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Elementary Differential Equations and Boundary Value Problems - Boyce W.E.

Boyce W.E. Elementary Differential Equations and Boundary Value Problems - John Wiley & Sons, 2001. - 1310 p.
Download (direct link): elementarydifferentialequations2001.pdf
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Key words Newton's second law; oscillation; period; frequency; amplitude; phase; simple harmonic motion; viscous damping; underdamping; overdamping; critical damping; transient; steady-state solution; forced oscillation; seismograph; Kirchhoff's laws
See also Chapter 5 for more on vectors and damping, Chapters 6 and 10 for more on oscillations, and Chapter 12 for more on forced oscillations.
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Chapter 4
¦ Second-Order ODEs and the Architect
ODE Architect will accept only first-order ODEs, so how can we use it to solve a second-order ODE? There is a neat trick that does the job, and an example will show how. Suppose we want to use ODE Architect to study the behavior of the initial value problem (or IVP):
u" + 3d + 10u = 5 cos (21), u(0) = 1, u' (0) = 0 (1)
Let’s write v = u, then
v' = ^-(v) = ^-(d) = u" dt dt
u" = —10u- 3d + 5 cos(21)
so IVP (1) becomes
³/ = v, u(0) = 1
v' = — 10u — 3v + 5cos(2t), v(0) = 0
(2)
ODE Architect won’t accept IVP (1), but it will accept the equivalent IVP (2). The components u and v give the solution of IVP (1) and its first derivative
ODE Architect only accepts ODEs in normal form,
f°r example,write 2X — x = 6 as u = v. If we use ODE Architect to solve and plot the component curve u( t)
x = x/2 + 3 with the X term F F w
alone onthe left. of system (2), we are simultaneously plotting the solution u( t) of IVP (1).
? “Check” your understanding by converting the IVP
2u” — 2d + 3u =—sin(4t), u(0) = -1, d(0) = 2
to an equivalent IVP involving a system of two normalized first-order ODEs.
¦ Undamped Oscillations
k
m
ó////////////////////////
Second-order differential equations arise naturally in physical situations, for example, the motion of an object is described by Newton’s second law, F = ma. Here, F is the sum of the forces acting on the object of mass m and a is the acceleration, which is the second derivative of the object’s position. Many of these differential equations lead to oscillations or vibrations. Many oscillating systems can be modeled by a system consisting of a mass attached to a spring where the motion takes place in a horizontal direction on a table. This simplifies the derivation of the equation of motion, but the same equation also describes the up-and-down motion of a mass suspended by a vertical spring.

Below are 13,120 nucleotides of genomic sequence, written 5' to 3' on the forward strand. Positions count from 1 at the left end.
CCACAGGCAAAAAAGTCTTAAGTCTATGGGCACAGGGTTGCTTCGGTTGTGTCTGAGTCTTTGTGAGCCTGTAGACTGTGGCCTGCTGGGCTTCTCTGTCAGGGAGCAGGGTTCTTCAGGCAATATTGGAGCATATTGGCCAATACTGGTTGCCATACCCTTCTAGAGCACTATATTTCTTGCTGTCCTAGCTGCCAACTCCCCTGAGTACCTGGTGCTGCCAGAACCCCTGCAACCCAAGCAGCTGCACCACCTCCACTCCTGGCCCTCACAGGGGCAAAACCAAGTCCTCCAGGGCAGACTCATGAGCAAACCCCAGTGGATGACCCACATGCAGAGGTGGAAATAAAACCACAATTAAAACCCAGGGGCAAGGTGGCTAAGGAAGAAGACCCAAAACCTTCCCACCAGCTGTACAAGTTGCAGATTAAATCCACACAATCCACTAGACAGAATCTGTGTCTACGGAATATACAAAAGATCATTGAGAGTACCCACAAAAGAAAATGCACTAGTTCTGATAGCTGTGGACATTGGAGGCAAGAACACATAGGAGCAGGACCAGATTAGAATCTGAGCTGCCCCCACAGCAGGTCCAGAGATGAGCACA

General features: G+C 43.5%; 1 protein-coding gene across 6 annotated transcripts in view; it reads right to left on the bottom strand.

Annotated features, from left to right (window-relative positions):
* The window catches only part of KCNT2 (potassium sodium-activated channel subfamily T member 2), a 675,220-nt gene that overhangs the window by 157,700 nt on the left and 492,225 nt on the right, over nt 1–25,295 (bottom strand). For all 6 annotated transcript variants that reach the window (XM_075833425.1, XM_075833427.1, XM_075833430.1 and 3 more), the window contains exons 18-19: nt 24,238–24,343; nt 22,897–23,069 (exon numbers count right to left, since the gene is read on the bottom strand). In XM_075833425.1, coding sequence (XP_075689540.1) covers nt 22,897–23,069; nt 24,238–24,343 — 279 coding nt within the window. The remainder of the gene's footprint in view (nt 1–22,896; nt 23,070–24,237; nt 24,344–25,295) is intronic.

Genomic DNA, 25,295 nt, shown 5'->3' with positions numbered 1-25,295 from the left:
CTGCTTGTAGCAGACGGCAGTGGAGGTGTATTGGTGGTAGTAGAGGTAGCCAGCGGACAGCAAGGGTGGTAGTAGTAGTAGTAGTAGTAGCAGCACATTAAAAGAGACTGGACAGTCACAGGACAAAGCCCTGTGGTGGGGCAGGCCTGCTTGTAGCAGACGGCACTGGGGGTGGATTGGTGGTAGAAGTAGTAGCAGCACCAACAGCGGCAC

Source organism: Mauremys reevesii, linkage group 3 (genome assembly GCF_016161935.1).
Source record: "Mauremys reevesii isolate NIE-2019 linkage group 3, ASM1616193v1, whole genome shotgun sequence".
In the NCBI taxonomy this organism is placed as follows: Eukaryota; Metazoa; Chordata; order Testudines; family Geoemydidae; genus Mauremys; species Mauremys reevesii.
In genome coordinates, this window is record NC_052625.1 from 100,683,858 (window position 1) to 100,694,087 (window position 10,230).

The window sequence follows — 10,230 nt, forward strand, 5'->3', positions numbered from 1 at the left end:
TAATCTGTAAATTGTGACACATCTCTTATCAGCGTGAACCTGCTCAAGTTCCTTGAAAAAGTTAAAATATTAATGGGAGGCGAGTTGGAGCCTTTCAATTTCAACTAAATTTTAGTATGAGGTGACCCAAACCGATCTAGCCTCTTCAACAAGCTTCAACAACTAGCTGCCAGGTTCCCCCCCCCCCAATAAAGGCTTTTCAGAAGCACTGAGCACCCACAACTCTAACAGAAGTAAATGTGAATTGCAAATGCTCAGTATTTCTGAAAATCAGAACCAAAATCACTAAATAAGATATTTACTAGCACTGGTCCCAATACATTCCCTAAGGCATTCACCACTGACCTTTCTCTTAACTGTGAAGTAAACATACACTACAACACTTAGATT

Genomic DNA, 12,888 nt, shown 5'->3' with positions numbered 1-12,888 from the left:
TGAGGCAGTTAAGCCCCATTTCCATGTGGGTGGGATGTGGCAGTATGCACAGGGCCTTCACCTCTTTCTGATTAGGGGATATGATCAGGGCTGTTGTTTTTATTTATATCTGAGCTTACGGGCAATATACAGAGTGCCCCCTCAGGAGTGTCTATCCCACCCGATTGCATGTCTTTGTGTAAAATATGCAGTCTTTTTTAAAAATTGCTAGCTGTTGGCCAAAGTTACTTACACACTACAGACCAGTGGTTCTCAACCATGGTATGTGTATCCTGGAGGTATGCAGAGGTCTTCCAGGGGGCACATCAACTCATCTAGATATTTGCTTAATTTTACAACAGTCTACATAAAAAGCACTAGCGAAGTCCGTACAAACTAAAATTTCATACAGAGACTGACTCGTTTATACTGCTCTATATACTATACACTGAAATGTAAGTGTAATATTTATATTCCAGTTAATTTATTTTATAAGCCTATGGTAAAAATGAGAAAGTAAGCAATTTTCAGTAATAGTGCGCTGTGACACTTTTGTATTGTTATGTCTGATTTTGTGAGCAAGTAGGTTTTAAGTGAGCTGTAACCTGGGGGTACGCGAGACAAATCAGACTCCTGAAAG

Let’s assume an ideal situation: there is no friction between the mass and the table, there is no air resistance, and there is no dissipation of energy in the spring or anywhere else in the system. The differential equation describing the motion of the mass is
d2u
m—r = —ku (3)
dt2
Undamped Oscillations
59
This is also called Hooke’s law restoring force.
See the first two references for derivations of formula (5).
The term “circular frequency” is only used with trigonometric functions.
This motion is called simple harmonic motion. See Screen 1.3 of Module 4 for graphs.
where u(t) is the position of the mass m relative to its equilibrium and k is the spring constant. The natural tendency of the spring to return to its equilibrium position is represented by the restoring force -ku. Two initial conditions,
u(0) = uo, U (0) = v0 (4)
where u0 and v0 are the initial position and velocity of the mass, respectively, determine the position of the mass uniquely. ODE (3) together with the initial conditions (4) constitute a well-formulated initial value problem whose solution predicts the position of the mass at any future time.
The general solution of ODE (3) is
u(t) = C1cos(«0t) + C2sin(«0t) (5)
where C1 and C2 are arbitrary constants and u>0 = k/ m. Applying the initial conditions (4), we find that C1 = u0 and C2 = v0/m0. Thus the solution of the IVP (3), (4) is
u(t) = u0 cos(o>0t) + (V0/M0) sin(«01) (6)
The corresponding motion of the mass is periodic, which means that it repeats itself after the passage of a time interval T called the period. If we measure time in seconds, then the quantity w0 is the natural (circular) frequency in radians/sec, and T is given by
T = 2ë/þ0 (7)
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